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Why we should treat logs as event streams

The 11th factor in a 12-factor app is that we should treat logs as event streams. This enables us to capture and process those logs centrally using an observability stack; which means we can set up monitoring and alerting based on log messages.

This is the 11th video in our 12-factor Application Modernisation series. In this video, Marc Firth (Managing Director at Firney) explains software engineering best practices for building scalable, reliable web services that are efficient to work with.

See our Application Modernisation with 12-Factor App series and the full App Modernisation playlist on YouTube.

A transcript of the video above is included below.

Why we should treat logs as event streams

Marc: Today we’re talking about the wonderful topic of capturing log output.

It’s a necessary step and you only need to do it once you’ll be really grateful once you can go in and you can find your errors across your scaled environment.

It’s not glamorous. Well, I’ve never heard of the “logging awards”. Although… maybe we should create that!

Application modernisation

This is our application modernisation series on the “12-Factor App” methodology, where we talk about how to make applications more reliable, scalable and efficient to work with.

So what do we mean when we say that we should treat logs as event streams?

Logs such as error logs or access logs provide insight into the behaviour of a running app in its environment. It’s usually the first place a developer goes to diagnose an issue.

They’re normally written to disk somewhere like /var/log and then normally in the format of one log per line and they usually start with a timestamp.

Log output: Nginx example

With NGINX for example, we have an access log and an error log. The access log provides details about who’s accessed the various resources on our web server, and the error log provides details of any errors that happened as they were doing so.

With those logs usually written to files on disk, when we have a scaled environment and we have many servers, it means those logs would reside on many servers and it’d be really difficult to go in and find the error.

So that would be painful to search.

It also means our app instances would no longer be immutable. They’d be different because we’d have different logs stored on each instance.


Our containers would no longer be disposable because if we destroyed one of those instances, we would lose all those logs.

If we recreated it, we wouldn’t have those logs anymore. So the ‘state’ would be different. So we need to stream those logs somewhere outside the application instance by default.

How to capture up log output the right way

We do that by sending all of those logs to STDOUT, which usually is in the setting somewhere within the config of your application.

When a developer is working on this locally, they’ll be able to see those logs being streamed out to their terminal.

In our Test, Stage and Production environments, we can capture all that log output using a log aggregator such as New Relic, Datadog, Splunk or Cloud logging. We’ll be able to go into those tools and go back and search through the logs within that aggregator.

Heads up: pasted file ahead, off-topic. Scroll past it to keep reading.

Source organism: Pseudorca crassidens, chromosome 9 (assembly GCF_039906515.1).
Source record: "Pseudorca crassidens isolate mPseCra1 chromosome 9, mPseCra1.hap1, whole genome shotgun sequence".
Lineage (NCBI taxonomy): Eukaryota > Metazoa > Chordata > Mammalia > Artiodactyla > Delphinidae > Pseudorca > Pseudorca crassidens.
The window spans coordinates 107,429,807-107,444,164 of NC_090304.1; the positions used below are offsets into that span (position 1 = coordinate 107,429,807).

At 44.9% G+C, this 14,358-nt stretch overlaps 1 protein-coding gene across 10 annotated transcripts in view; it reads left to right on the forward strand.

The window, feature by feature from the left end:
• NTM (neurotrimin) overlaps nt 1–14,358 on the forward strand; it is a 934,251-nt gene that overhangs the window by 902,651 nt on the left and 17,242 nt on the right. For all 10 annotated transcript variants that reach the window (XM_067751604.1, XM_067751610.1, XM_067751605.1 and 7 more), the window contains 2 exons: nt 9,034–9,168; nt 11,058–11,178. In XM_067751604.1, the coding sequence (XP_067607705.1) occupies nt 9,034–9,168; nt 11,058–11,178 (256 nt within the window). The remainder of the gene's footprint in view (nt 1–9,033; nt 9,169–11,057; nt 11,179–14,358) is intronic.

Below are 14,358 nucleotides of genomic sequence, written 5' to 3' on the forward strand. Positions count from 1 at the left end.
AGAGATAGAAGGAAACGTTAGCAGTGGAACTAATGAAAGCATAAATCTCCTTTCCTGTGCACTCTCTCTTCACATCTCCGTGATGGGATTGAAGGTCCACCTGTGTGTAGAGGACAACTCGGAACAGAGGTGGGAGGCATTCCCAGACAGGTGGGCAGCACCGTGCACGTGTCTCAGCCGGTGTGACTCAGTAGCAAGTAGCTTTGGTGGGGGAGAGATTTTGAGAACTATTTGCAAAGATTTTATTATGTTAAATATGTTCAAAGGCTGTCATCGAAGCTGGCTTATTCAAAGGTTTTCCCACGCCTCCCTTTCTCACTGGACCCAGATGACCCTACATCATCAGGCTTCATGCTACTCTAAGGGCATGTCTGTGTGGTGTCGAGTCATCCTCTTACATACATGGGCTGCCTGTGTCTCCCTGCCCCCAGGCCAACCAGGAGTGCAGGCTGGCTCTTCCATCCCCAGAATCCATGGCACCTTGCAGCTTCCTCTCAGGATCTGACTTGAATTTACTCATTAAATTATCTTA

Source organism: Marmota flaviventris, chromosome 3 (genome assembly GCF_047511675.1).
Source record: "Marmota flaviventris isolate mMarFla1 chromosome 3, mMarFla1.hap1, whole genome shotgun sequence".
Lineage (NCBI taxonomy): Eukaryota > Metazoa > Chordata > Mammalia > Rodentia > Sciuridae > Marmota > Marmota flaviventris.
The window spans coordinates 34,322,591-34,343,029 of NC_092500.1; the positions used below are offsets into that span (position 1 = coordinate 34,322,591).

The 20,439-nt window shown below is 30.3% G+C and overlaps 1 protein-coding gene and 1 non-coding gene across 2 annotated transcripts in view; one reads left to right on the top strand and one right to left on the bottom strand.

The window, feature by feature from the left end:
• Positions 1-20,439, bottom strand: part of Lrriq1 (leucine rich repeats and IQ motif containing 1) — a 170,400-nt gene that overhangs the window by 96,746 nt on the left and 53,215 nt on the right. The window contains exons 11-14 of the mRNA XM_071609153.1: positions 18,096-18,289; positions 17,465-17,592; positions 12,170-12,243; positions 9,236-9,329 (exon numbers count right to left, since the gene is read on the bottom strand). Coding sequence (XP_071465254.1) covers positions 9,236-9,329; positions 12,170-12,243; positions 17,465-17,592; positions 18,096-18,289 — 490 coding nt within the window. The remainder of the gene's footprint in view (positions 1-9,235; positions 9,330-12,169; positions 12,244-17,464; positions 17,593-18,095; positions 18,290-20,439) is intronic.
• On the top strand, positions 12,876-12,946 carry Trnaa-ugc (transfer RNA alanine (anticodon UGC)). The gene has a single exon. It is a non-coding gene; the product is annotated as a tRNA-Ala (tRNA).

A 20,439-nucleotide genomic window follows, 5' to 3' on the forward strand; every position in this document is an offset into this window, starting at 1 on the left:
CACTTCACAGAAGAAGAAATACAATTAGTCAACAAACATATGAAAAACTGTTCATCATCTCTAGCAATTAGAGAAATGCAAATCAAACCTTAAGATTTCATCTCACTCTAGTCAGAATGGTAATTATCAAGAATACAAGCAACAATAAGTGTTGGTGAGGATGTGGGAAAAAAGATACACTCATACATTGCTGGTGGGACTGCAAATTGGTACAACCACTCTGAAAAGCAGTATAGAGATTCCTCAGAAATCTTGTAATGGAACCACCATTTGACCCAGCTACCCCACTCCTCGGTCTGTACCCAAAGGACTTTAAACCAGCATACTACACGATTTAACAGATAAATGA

How do we capture log output at Firney?

Typically, at Firney, we use a combination of cloud logging and New Relic. But, full disclosure, we are Google Cloud and New Relic Partners. The reason we chose those partners is because we love their tools.

The benefit of using these tools is that they aggregate the logs from all of your different application instances. You can go back and you can search through events that happened in the past. They’re usually feature-rich for the way that you can interact with those logs.

New Relic

One of the reasons we like New Relic is that we can graph trends such as the number of times a 500 or 404 error occurred. We can use those metrics as Service Level Indicators (SLIs).

We do that by setting up alerts on those metrics to give us our Service Level Indicator, which tells us exactly how many errors of a certain type are happening, or if there’s a significant change in the amount of events that have happened in the last, say, 15 minutes or so.

We can also dashboard those and we can see how close we’re getting to exceeding our Service Level Objectives. This is what enables us to really get to grips with SRE (Site Reliability Engineering) and the automation of our reliability activities.

Tips in Summary

So to summarise:

  1. Make sure that all your containers or application instances are outputting their logs to STDOUT.
  2. Ensure that you’re capturing all those logs in an aggregator such as New Relic.
  3. Set up alerts for all the key metrics that you’re interested in from your SLA.

Closing thoughts on capturing log output

I hope that helps you get better visibility into your scaled environments.

If you’re setting this up for your business, feel free to drop me a message on LinkedIn. Let me know what you’re doing. We’d love to hear more about your success stories or challenges as we’re thinking about setting up a webinar or group to talk more about application modernisation challenges.

Otherwise, have an awesome day, don’t forget to like and share the video and head on over to our company page if you’d like to see more videos like this. I’ll see you in the next one.

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